More subtle variations in error messages

There was recently a game discussed on here that had a hundred different error messages, displayed at random. The overall feeling on that seemed to be that it was a poor design choice–how would a player know they were hitting their head against a wall when they got a different message every time they tried something new?

I’m currently writing a game with the conceit that you (the player/parser) are one person, giving instructions to another person who then describes what they see and what happens. I’ve included lots of little variations in text that will appear multiple times, and I’m wondering if some more subtle character-voice variations in error response messages would still be a bad idea. I’m talking on the level of:

I’m not gonna do that.
Uh, I’m not gonna do that.
I’m not going to do that.

as three potential alternatives. In your opinion, is that still too much variation? If so, is any level of variation acceptable? Thanks in advance!


Absolutely not. Actually, it feels quite alright: some variation but a clear “error” at the same time.


I’m generally a fan of dynamic text, but for this kind of thing in particular you really need to be careful.

I think the “optimal” approach to something like this is to have “escalating” failure messages, and then put your random/cycling messages at the end of the escalation ramp. So something like:

> jump in lake
That doesn't seem like a good idea.

> jump in lake
That *really* doesn't seem like a good idea.

> jump in lake
Let me be clear:  I'm not gonna do that.

> jump in lake
I said I'm not going to do that.

> jump in lake
Like I said, no way.

> jump in lake
Give it up.  Not gonna happen.

> jump in lake
I said I'm not going to do that.

…and so on.

If you’re not going to telegraph things in this way (so that only very inattentive players will interpret varying responses as varying results), then the action they’re failing should probably be one that’s “inherently” ambiguous. So things where ambiguity about whether or not something is having an effect is baked into the situation, or is part of a more general air of ambiguity (you’ve found a crashed UFO in the woods and now you’re pushing buttons and it’s not a logic puzzle).

But beyond this sort of general design question, your specific examples seem clear enough. Specifically, all of them are clearly generic and scan as synonymous. I think the level of specificity where you start getting into trouble is if you’re adding verbs or objects to the failure report: “I’m not going to push that.” or “I’m not going to do that to the light socket.” are more likely to cause confusion…both in general and if there’s variability in the wording of the failure reports.


I am in support of the variation, and I use it in my game…


I just realized that I like to do variation in messages except error or failure messages. I want to reward players with new things while progressing.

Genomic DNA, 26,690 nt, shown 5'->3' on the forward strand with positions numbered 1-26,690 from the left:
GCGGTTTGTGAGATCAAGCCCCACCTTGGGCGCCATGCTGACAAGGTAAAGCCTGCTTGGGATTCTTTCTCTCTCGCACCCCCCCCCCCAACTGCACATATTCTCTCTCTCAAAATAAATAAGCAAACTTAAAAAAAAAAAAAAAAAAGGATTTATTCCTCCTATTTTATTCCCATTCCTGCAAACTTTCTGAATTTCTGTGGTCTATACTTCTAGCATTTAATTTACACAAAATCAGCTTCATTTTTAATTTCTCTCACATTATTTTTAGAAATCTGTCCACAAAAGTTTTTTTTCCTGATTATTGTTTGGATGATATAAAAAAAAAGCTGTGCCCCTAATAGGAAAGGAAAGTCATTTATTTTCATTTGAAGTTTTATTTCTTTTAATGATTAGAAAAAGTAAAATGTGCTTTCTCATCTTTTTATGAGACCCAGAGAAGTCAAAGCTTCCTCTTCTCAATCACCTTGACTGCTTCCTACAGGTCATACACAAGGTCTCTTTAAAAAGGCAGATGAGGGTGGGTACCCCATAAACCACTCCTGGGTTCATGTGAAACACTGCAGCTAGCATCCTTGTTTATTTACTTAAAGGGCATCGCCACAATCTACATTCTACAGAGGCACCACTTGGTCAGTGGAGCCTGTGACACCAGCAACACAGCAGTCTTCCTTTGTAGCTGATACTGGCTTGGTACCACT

I suppose I took inspiration from Subnautica for this decision: If I add variety in the error messages, then it might reward the player for attempting them. If I make errors bland and consistent, then they’re clear, and make progression-related messages stand out even more.

West of Loathing sorta takes the complete opposite approach. However, it also feels the need to turn nearly every error type into its own mini-quest, just to reward the player for exploring the different error messages.

Like, yes, it’s an error message, but having multiple variations can still become a form of exploration (as demonstrated in West of Loathing), and I would rather the player get some tiny reward for any exploration, even for something as minor as an error message. However, I do not have the stamina required to be so thorough in such rewards, so I keep my errors bland and uniform.

There might be an opinion in IF that exploration is its own reward, but 99% of my game design knowledge comes from the visual games scene, and so much of that is ingrained habit now.


The biggest issue with that other game’s error messages, imo, is that they don’t indicate what’s gone wrong—or even that something has gone wrong! Many of them are more like environmental messages, describing lightning striking outside and such.

I’m fine with randomized error messages as long as they make it clear what the issue is: every “unrecognized verb” error should tell me that I’m using an unrecognized verb.


I can’t pick that up.
No, really. I can’t pick that up.
Are you dense? I can’t pick that up!
Read my lips: I. Can’t. Pick. That. Up.
I give up… *whine*

— Sam when you break his spirit with your stupid attempts to pick up that silly object in Sam & Max Hit the Road.

(Note that the “that silly object” phrasing is the spoken line. Max actually calls the object by internal number in the text.)

So yeah, all for it.